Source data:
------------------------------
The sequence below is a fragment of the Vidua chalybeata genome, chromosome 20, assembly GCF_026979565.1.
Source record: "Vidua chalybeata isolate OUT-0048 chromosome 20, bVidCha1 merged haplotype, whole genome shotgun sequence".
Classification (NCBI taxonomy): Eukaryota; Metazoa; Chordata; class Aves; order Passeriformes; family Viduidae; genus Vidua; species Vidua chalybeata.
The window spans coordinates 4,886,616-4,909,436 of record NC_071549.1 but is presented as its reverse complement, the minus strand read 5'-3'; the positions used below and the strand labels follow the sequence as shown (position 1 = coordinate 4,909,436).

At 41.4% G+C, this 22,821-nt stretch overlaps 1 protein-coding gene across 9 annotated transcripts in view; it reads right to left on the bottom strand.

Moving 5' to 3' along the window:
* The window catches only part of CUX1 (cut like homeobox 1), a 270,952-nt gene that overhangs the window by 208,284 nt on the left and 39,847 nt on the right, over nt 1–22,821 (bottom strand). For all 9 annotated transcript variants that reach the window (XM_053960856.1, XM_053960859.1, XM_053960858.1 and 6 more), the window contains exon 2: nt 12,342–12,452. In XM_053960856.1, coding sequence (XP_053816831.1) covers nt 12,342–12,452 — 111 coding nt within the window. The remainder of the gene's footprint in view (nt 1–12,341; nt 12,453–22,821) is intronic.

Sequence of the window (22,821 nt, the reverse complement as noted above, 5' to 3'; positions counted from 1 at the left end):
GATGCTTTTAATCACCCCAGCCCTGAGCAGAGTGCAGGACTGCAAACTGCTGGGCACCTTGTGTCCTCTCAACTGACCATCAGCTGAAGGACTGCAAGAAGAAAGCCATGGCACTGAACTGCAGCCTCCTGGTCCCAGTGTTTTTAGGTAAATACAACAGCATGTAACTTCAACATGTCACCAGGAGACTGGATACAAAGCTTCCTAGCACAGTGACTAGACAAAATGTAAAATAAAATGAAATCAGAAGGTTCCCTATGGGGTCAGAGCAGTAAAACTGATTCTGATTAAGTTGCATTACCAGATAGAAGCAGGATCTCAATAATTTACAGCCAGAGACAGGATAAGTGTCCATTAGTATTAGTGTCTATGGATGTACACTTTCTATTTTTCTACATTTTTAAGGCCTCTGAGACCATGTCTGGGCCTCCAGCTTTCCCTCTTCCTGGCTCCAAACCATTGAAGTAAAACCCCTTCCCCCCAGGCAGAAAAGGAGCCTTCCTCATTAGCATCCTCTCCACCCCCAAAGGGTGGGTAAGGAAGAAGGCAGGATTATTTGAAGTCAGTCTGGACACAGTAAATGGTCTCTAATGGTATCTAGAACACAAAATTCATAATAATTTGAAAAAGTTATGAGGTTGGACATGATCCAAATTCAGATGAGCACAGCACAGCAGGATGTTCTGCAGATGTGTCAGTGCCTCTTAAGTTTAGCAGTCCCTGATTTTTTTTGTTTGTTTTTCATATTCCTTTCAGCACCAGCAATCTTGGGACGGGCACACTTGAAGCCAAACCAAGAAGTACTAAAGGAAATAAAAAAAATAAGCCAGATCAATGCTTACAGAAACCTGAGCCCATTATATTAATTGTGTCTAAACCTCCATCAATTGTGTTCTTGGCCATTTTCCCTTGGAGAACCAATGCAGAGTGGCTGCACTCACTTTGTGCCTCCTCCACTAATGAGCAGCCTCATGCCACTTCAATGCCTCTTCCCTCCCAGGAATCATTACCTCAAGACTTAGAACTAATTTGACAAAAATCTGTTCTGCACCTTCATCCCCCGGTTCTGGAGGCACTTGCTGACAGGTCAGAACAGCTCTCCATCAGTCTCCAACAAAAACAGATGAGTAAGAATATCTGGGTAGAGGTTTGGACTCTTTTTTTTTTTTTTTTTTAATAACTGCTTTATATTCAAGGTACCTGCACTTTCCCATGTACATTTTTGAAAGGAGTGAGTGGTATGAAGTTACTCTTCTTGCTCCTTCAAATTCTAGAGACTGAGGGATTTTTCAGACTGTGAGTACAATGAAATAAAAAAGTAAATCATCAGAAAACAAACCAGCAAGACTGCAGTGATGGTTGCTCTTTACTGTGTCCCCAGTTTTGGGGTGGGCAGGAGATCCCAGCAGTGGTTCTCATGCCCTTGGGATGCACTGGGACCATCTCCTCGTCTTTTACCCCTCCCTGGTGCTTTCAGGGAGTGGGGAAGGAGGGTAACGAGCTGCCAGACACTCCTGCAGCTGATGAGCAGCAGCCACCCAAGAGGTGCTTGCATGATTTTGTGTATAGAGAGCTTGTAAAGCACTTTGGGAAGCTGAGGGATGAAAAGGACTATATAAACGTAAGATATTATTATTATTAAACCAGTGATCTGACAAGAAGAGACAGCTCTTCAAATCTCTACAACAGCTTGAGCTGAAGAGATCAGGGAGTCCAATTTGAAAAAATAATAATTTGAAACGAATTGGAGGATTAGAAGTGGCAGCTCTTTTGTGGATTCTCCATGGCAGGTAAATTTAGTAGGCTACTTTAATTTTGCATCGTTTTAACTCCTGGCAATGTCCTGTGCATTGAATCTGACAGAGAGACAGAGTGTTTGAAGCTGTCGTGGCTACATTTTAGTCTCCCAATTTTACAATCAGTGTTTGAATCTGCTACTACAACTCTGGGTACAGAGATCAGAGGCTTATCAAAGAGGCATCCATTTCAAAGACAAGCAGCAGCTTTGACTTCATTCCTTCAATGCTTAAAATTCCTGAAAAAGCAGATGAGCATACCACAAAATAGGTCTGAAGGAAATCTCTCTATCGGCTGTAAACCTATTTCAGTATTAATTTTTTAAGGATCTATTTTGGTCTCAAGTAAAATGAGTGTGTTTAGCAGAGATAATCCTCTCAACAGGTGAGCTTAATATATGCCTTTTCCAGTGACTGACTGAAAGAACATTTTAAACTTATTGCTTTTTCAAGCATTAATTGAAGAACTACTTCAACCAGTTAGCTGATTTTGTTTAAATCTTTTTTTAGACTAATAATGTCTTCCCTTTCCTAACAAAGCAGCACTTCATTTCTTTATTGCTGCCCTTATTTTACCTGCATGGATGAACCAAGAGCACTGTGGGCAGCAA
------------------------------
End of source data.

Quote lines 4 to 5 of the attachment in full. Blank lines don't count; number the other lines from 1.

The window spans coordinates 4,886,616-4,909,436 of record NC_071549.1 but is presented as its reverse complement, the minus strand read 5'-3'; the positions used below and the strand labels follow the sequence as shown (position 1 = coordinate 4,909,436).

At 41.4% G+C, this 22,821-nt stretch overlaps 1 protein-coding gene across 9 annotated transcripts in view; it reads right to left on the bottom strand.